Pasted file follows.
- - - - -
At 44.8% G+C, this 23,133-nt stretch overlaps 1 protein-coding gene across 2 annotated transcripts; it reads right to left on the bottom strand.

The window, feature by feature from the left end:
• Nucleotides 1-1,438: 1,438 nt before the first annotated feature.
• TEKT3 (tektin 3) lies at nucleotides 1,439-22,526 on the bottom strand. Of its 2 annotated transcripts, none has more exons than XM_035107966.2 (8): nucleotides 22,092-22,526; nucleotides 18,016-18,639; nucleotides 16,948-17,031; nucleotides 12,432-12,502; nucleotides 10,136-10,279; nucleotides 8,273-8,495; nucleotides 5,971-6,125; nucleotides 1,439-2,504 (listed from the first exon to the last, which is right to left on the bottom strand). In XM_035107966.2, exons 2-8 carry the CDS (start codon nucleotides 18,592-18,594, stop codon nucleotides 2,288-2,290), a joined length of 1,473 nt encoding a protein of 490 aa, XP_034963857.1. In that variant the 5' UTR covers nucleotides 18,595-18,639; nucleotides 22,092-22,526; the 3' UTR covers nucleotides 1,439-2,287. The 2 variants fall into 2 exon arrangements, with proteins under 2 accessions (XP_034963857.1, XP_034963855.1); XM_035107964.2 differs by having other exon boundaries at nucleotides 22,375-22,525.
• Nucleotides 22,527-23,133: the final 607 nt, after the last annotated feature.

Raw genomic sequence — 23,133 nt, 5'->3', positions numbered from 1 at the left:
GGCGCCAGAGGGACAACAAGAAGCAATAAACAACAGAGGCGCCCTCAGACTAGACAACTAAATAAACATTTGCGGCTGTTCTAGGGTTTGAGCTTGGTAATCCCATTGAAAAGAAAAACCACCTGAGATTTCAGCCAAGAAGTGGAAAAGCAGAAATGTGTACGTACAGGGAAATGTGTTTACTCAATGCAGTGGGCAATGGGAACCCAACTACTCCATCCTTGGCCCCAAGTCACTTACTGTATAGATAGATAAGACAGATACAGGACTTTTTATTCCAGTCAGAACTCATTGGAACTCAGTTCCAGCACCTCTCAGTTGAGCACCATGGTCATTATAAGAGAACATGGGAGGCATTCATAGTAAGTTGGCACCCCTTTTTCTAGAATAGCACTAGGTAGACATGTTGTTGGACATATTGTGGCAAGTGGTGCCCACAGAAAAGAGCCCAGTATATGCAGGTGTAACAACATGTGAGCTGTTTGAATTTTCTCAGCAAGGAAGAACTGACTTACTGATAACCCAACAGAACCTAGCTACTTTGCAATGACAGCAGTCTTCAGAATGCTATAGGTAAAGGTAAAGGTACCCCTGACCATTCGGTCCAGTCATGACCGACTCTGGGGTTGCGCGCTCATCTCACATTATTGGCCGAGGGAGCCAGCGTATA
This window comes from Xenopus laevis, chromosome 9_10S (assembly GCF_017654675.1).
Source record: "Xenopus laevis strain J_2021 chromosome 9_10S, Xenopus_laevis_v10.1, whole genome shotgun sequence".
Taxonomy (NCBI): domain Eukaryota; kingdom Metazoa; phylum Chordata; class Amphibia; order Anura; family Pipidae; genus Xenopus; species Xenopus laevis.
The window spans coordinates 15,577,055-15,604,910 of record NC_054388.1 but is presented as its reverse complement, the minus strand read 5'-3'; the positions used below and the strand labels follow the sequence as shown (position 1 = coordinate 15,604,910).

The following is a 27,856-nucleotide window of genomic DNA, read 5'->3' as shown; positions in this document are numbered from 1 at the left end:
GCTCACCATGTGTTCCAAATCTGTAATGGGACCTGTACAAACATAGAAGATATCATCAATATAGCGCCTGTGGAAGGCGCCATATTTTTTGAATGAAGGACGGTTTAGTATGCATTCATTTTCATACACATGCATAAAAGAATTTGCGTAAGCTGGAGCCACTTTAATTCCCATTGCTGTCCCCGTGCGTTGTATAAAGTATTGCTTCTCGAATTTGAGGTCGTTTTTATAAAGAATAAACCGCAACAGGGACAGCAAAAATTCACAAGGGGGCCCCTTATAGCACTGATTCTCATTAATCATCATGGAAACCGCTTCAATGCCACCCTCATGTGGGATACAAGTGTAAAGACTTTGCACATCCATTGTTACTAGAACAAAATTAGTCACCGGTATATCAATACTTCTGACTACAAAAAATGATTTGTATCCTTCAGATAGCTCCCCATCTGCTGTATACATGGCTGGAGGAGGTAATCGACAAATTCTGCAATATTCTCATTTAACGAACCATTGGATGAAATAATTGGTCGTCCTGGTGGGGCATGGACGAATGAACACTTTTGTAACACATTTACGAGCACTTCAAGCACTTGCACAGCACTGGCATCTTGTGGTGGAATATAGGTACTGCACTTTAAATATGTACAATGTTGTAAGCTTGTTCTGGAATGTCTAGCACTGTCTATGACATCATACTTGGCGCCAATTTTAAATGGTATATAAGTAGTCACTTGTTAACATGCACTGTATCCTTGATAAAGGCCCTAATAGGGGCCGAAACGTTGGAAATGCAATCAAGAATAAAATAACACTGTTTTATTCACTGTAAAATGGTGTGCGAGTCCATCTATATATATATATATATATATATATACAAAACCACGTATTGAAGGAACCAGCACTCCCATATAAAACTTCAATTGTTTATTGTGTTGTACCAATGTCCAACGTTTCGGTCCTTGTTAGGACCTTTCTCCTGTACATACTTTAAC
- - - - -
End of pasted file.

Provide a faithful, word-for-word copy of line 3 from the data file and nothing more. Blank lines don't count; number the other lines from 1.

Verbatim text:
• Nucleotides 1-1,438: 1,438 nt before the first annotated feature.